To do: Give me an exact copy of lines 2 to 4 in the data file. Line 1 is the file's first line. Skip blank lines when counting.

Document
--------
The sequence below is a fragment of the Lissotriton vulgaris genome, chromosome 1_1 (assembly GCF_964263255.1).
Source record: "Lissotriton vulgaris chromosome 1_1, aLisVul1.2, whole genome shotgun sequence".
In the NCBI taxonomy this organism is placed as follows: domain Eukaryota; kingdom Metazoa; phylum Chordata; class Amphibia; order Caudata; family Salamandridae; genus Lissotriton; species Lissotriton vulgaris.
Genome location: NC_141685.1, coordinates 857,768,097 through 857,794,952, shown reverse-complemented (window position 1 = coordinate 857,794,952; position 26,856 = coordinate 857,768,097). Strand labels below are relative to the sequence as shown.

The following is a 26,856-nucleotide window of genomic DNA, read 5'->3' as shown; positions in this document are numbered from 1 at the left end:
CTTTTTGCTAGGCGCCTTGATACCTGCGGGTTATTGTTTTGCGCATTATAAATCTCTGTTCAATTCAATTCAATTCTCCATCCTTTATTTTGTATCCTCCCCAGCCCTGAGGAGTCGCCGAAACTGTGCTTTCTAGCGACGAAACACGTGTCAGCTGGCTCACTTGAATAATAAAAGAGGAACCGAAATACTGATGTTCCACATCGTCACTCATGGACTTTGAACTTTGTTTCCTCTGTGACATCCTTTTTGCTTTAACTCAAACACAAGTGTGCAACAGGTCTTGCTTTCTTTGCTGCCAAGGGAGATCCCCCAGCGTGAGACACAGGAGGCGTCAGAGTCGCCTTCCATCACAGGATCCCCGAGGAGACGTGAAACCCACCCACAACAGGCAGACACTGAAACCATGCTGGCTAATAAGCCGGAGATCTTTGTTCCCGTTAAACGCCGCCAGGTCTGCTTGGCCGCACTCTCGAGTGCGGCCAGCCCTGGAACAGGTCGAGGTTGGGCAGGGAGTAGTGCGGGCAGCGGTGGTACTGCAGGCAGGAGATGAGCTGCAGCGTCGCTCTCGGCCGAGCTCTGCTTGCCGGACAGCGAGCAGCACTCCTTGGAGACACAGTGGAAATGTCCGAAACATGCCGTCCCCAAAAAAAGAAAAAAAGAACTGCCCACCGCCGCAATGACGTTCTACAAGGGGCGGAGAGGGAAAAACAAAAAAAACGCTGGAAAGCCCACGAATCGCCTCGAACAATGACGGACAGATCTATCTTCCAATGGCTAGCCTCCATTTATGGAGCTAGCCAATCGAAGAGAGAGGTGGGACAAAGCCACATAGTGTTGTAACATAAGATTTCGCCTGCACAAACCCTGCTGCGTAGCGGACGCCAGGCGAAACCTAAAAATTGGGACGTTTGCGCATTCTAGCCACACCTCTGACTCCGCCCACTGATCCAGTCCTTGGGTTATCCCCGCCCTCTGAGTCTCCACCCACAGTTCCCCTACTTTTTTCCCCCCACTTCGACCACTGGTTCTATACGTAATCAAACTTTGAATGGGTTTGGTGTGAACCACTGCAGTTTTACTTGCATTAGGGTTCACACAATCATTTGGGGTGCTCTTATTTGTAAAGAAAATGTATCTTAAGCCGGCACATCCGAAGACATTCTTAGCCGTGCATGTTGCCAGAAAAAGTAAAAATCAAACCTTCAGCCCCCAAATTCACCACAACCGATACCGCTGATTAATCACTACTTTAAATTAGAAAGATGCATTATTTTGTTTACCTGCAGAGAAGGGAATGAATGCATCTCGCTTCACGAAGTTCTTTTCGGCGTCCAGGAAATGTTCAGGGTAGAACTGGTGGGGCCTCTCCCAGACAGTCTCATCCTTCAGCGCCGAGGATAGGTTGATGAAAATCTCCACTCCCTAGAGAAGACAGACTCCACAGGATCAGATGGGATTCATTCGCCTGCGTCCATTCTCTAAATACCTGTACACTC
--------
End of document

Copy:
Source record: "Lissotriton vulgaris chromosome 1_1, aLisVul1.2, whole genome shotgun sequence".
In the NCBI taxonomy this organism is placed as follows: domain Eukaryota; kingdom Metazoa; phylum Chordata; class Amphibia; order Caudata; family Salamandridae; genus Lissotriton; species Lissotriton vulgaris.
Genome location: NC_141685.1, coordinates 857,768,097 through 857,794,952, shown reverse-complemented (window position 1 = coordinate 857,794,952; position 26,856 = coordinate 857,768,097). Strand labels below are relative to the sequence as shown.